09/02/2017 ESMA71-844457584-345 ESMA publishes 2017 Supervisory Convergence Work Programme , Press Release PDF
151.67 KB

The European Securities and Markets Authority (ESMA) has published its 2017 Supervisory Convergence Work Programme (SCWP), which details the activities and tasks it will carry out to promote sound, efficient and consistent supervision across the European Union.

ESMA and national competent authorities (NCAs) will focus their supervisory convergence work on the following priorities:

  • the implementation of MiFID II/MiFIR and MAR including the underlying IT projects;
  • improving the quality to data collected by NCAs;
  • investor protection in the context of cross-border provision of services; and
  • convergence in the supervision of European Union CCPs.

These priorities have been developed taking into account different factors, including the market environment, legislative and regulatory developments, and NCAs’ supervisory priorities.

02/02/2017 ESMA71-844457584-339 Press Release ESMA Supervision 2016 annual report and 2017 work programme , Press Release PDF
142.26 KB
30/06/2016 2016/1047 Press Release Prospectus Peer Review , Press Release PDF
188.52 KB
07/04/2016 2016/582 ESMA finds room for improvement in national supervision of investment advice to retail clients , , Press Release PDF
107.49 KB
31/03/2016 2016/468 ESMA fines DTCC Derivatives Repository Limited €64,000 for data access failures , Press Release PDF
166.05 KB

ESMA fines DTCC Derivatives Repository Limited €64,000 for data access failures

The European Securities and Markets Authority (ESMA) has fined the trade repository DTCC Derivatives Repository Limited (DDRL) €64,000, and issued a public notice, for negligently failing to put in place systems capable of providing regulators with direct and immediate access to derivatives trading data. This is a key requirement under the European Markets and Infrastructure Regulation (EMIR) in order to improve transparency and facilitate the monitoring of systemic risks in derivatives markets.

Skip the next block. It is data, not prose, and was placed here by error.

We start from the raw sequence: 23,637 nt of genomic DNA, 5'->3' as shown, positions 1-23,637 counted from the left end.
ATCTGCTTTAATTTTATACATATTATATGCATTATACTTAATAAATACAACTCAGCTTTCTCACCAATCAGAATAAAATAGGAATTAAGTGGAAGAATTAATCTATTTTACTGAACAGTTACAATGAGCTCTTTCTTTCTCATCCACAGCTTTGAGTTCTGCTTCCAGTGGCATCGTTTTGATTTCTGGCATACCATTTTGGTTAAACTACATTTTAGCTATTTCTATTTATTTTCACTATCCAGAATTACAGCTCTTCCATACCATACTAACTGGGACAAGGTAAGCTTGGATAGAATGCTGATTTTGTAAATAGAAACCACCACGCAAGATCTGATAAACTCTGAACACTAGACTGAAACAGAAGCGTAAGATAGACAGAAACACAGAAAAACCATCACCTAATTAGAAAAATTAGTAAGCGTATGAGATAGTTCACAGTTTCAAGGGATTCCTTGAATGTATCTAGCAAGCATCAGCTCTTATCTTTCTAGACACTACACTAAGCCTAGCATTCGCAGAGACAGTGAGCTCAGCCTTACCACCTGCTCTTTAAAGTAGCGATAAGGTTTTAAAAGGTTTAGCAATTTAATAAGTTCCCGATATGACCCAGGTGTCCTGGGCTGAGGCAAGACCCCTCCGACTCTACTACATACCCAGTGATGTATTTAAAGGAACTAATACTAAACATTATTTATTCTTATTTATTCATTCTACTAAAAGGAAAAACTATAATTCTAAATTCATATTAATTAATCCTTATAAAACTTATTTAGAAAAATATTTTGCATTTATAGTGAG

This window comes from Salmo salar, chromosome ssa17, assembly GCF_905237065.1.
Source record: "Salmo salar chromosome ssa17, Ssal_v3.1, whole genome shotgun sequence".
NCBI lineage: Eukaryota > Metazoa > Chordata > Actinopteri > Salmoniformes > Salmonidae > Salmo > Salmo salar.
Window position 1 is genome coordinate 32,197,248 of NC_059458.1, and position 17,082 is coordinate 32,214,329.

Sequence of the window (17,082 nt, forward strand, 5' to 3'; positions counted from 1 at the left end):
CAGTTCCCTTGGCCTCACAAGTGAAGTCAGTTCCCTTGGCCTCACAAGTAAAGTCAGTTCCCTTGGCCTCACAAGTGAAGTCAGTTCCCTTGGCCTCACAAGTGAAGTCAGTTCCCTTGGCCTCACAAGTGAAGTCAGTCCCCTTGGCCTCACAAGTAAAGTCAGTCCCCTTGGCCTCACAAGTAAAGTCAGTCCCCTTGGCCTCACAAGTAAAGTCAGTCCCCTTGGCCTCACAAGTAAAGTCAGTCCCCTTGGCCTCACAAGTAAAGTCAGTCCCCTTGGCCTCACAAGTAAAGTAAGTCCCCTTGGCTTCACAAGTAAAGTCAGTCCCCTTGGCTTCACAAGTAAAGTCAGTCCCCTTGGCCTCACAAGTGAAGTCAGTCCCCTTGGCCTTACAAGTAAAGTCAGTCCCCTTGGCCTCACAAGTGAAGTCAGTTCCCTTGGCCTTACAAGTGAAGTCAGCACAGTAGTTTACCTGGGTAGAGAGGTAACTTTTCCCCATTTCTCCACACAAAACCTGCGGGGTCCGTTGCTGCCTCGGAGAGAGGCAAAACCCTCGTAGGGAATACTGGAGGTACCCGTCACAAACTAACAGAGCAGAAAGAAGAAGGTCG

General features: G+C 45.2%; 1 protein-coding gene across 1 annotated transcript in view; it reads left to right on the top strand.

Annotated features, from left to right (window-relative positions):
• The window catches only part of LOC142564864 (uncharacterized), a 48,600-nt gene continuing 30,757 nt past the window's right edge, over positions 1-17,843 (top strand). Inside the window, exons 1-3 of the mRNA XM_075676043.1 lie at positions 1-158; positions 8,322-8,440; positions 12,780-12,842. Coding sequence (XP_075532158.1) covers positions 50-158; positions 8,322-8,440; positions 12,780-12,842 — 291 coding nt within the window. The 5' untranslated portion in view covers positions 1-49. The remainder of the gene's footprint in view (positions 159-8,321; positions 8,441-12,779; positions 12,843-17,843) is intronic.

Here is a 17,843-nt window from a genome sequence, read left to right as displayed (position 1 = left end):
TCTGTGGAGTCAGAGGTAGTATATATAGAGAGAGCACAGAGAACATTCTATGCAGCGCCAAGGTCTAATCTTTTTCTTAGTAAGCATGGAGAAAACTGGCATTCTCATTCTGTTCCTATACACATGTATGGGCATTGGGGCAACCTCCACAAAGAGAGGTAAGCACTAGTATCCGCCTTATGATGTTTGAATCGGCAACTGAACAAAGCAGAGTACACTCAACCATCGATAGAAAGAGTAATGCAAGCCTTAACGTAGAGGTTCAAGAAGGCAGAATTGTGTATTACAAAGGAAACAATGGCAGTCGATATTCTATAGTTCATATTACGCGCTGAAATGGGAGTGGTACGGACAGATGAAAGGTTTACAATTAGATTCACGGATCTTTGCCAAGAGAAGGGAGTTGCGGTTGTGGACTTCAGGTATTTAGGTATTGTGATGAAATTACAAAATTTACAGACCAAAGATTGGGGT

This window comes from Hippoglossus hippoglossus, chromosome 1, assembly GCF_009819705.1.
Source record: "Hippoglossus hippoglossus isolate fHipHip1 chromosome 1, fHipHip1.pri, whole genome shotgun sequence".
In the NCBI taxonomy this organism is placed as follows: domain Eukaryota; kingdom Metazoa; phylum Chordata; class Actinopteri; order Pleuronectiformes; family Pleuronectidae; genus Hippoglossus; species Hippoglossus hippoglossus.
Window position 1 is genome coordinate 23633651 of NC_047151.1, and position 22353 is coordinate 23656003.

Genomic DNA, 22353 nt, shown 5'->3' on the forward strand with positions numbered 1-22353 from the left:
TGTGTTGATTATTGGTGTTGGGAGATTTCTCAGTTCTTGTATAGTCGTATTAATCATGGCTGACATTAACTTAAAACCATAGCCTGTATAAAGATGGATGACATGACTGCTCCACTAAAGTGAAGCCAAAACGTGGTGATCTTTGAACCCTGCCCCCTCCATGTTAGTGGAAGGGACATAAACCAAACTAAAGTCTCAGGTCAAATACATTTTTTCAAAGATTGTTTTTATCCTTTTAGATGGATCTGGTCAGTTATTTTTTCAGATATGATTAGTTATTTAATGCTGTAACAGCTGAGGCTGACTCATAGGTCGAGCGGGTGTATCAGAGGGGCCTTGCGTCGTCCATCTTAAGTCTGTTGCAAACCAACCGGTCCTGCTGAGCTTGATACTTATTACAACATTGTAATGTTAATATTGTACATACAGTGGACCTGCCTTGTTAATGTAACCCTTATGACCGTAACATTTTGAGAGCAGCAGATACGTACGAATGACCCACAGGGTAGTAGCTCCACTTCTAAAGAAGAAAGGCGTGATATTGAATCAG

This is the first time ESMA has taken enforcement action against a trade repository registered in the European Union (EU). DDRL is the largest EU registered trade repository.

ESMA found that DDRL failed to provide direct and immediate access to derivatives data from 21 March 2014 to 15 December 2014, a period of about nine months in which access delays increased from two days to 62 days after reporting and affected 2.6 billion reports. This was due to its negligence in:

  • failing to put in place data processing systems that were capable of providing regulators with direct and immediate access to reported data;
  • failing, once they became aware, to inform ESMA in a timely manner of the delays that were occurring; and
  • taking three months to establish an effective remedial action plan even while delays were worsening.

DDRL’s failures caused delays to regulators accessing data, revealed systemic weaknesses in its organisation particularly its procedures, management systems or internal controls and negatively impacted the quality of the data it maintained.